“accounting for regional costs of living [for Asian Americans] would lead to adjusted estimates of per-capita income that would be significantly lower for Asian Americans than for whites. Furthermore, the disadvantage faced by Pacific Islanders would be even starker than what we find in the case of per-capita income without cost-of-living adjustments.”

            . First of all, median household income is calculated by combining the aggregate incomes of all residents into a single household pot, with the basic assumption that everyone’s household is the same size. Yet, this is simply not the case: Asian Americans have among the largest household size of all races with an average of nearly 4 adult members per household compared to Whites, who have the on average the smallest households at 2.55. So, Asian American median household incomes are approximately 20% higher than Whites’, but with nearly twice as many people contributing their incomes to the same pot, indicating that median household income statistics grossly overestimate Asian American earning. When one considers, instead, the per capita income of Whites vs. Asians — that is, the median income per person rather than per family — the stark gap in annual salary narrows to a mere $3,000 difference ($28,000 for Asians vs $25,000 for Whites).


            In addition, calculations of either median household or median per capita income fail to take into consideration the geographic stratification of Asian Americans versus the larger White population. Whereas White Americans are found in all 50 states in America, Asian American populations are largely concentrated in specific states — roughly half of us live in California, New Jersey, New York, and Hawaii alone due predominantly to the impact of migration patterns related to this country’s immigration history. Yet, these four states also top the list as the most expensive states to live in, which will skew the apparent income earned by households located here. Thus, a recent study of the Asian American community by AAPI Data and the Center for American Progress opines:

            …accounting for regional costs of living [for Asian Americans] would lead to adjusted estimates of per-capita income that would be significantly lower for Asian Americans than for whites. Furthermore, the disadvantage faced by Pacific Islanders would be even starker than what we find in the case of per-capita income without cost-of-living adjustments.

            This quote highlights the final problem with citing an aggregate median household income statistic to make monolithic (and monolithically wrong) pronouncements about the Asian American community: Asians Americans aren’t just generic “people from Asia” (as O’Reilly retorts). I mean, does O’Reilly not realize that Asia isn’t a country but a continent encompassing roughly one third of the world’s landmass?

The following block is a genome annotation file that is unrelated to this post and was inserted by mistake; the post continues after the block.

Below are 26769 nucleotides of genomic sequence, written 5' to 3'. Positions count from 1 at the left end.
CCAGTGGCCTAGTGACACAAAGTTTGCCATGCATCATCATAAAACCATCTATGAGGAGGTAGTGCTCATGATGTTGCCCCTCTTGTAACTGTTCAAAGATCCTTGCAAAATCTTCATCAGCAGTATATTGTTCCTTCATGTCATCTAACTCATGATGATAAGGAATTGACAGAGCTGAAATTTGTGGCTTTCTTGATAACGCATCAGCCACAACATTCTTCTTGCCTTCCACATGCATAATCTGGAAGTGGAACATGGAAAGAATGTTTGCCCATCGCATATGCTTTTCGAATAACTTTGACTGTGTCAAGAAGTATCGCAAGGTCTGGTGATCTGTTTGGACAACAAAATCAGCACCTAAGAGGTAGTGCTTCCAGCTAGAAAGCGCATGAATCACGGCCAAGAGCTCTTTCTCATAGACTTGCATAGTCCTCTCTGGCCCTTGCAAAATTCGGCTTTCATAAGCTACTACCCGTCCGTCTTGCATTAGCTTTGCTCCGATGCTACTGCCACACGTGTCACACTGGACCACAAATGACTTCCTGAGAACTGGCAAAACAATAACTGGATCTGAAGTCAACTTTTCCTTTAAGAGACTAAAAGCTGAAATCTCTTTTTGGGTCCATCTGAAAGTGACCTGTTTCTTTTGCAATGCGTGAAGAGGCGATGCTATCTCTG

• Sorry Mike, but you are still wrong. Asians, per capita, are the most successful ethnicity in America.

            Here: http://en.wikipedia.org/wiki/Personal_income_in_the_United_States#/media/File:Personal_income_race.png

            (You have taken a walk on the UCLA and USC campuses in the past three decades, haven’t you?)

            And yes, I am sure that Harvard educated O’Reilly is aware that there is a Korea, a China, a Taiwan, a Japan, etc. Why on earth would you conclude otherwise? Or were you just being snide? And why would you even bring up O”Reilly? Do you think that people are conservatives because this man is on TV with higher ratings than your CNBC woman? I forgot her name, but you know, the snide and angry short-haired woman who was on AirAmerica before it folded? (Bad business planing…)

            You did know that not everyone is a liberal, right? Diversity is more than just racial diversity right? Is it that you would like a one-party system, everyone a democrat? Hopefully you’re a “tolerant of thought” person. Diversity of thought, to me, is the greatest form of diversity. Especially since we have the most ethnically diverse city probably in the world right here.

          • It love how you’re holding on to the idea that Asians are more successful than whites to deny there is something called white priviledge. Even though your dead wrong.

            Let me simplify it for you Asians are say 3% who live predominately in urban centers where the cost of living is higher but the pay is higher so that’s 3 out of 100. Now if you compare there medium income to the medium income of whites in those same urban areas they make less BUT if you compare them to the national average including most of the country where the cost of living and medium income is lower they make more. It’s a totally misleading statistic that people like you love to use to say white privilege doesn’t exist.
            But let’s cut to the chase. So we can be clear since I notice you didn’t anser me before. All other things being equal, education etc do white people have a cultural advantage?